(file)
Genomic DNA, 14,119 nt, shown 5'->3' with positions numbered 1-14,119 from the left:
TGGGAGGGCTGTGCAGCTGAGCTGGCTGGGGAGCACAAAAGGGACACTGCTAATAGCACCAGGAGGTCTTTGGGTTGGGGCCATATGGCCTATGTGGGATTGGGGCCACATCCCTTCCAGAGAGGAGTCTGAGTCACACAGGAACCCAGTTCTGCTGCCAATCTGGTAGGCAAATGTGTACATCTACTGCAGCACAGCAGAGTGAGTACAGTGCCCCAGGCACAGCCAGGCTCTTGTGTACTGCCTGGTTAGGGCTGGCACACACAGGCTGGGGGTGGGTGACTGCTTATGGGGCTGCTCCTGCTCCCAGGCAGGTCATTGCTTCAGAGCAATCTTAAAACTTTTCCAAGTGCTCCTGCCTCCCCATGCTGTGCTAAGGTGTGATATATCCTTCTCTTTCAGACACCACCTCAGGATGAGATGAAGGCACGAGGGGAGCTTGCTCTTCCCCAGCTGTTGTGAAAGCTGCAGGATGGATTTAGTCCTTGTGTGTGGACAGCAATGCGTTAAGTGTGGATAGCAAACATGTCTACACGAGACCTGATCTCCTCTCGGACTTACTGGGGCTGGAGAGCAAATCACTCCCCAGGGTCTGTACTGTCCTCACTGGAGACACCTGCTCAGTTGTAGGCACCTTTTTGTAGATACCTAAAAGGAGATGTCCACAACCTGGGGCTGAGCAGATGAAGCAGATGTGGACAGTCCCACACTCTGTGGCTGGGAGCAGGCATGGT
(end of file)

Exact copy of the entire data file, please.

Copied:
Genomic DNA, 14,119 nt, shown 5'->3' with positions numbered 1-14,119 from the left:
TGGGAGGGCTGTGCAGCTGAGCTGGCTGGGGAGCACAAAAGGGACACTGCTAATAGCACCAGGAGGTCTTTGGGTTGGGGCCATATGGCCTATGTGGGATTGGGGCCACATCCCTTCCAGAGAGGAGTCTGAGTCACACAGGAACCCAGTTCTGCTGCCAATCTGGTAGGCAAATGTGTACATCTACTGCAGCACAGCAGAGTGAGTACAGTGCCCCAGGCACAGCCAGGCTCTTGTGTACTGCCTGGTTAGGGCTGGCACACACAGGCTGGGGGTGGGTGACTGCTTATGGGGCTGCTCCTGCTCCCAGGCAGGTCATTGCTTCAGAGCAATCTTAAAACTTTTCCAAGTGCTCCTGCCTCCCCATGCTGTGCTAAGGTGTGATATATCCTTCTCTTTCAGACACCACCTCAGGATGAGATGAAGGCACGAGGGGAGCTTGCTCTTCCCCAGCTGTTGTGAAAGCTGCAGGATGGATTTAGTCCTTGTGTGTGGACAGCAATGCGTTAAGTGTGGATAGCAAACATGTCTACACGAGACCTGATCTCCTCTCGGACTTACTGGGGCTGGAGAGCAAATCACTCCCCAGGGTCTGTACTGTCCTCACTGGAGACACCTGCTCAGTTGTAGGCACCTTTTTGTAGATACCTAAAAGGAGATGTCCACAACCTGGGGCTGAGCAGATGAAGCAGATGTGGACAGTCCCACACTCTGTGGCTGGGAGCAGGCATGGT